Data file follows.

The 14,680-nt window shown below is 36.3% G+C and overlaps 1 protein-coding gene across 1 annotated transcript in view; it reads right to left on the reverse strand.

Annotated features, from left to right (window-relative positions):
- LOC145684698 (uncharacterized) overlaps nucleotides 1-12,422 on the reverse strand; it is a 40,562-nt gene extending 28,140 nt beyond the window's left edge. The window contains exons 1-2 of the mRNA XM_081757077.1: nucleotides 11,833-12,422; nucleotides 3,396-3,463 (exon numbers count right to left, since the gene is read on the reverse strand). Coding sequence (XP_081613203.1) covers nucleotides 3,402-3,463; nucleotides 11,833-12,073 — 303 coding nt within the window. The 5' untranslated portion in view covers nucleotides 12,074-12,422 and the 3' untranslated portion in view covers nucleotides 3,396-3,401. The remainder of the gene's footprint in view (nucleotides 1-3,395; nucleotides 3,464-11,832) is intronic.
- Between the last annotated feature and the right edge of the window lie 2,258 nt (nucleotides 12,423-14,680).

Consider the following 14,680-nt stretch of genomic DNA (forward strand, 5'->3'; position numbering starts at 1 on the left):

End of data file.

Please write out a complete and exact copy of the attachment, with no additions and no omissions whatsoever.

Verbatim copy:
The 14,680-nt window shown below is 36.3% G+C and overlaps 1 protein-coding gene across 1 annotated transcript in view; it reads right to left on the reverse strand.

Annotated features, from left to right (window-relative positions):
- LOC145684698 (uncharacterized) overlaps nucleotides 1-12,422 on the reverse strand; it is a 40,562-nt gene extending 28,140 nt beyond the window's left edge. The window contains exons 1-2 of the mRNA XM_081757077.1: nucleotides 11,833-12,422; nucleotides 3,396-3,463 (exon numbers count right to left, since the gene is read on the reverse strand). Coding sequence (XP_081613203.1) covers nucleotides 3,402-3,463; nucleotides 11,833-12,073 — 303 coding nt within the window. The 5' untranslated portion in view covers nucleotides 12,074-12,422 and the 3' untranslated portion in view covers nucleotides 3,396-3,401. The remainder of the gene's footprint in view (nucleotides 1-3,395; nucleotides 3,464-11,832) is intronic.
- Between the last annotated feature and the right edge of the window lie 2,258 nt (nucleotides 12,423-14,680).

Consider the following 14,680-nt stretch of genomic DNA (forward strand, 5'->3'; position numbering starts at 1 on the left):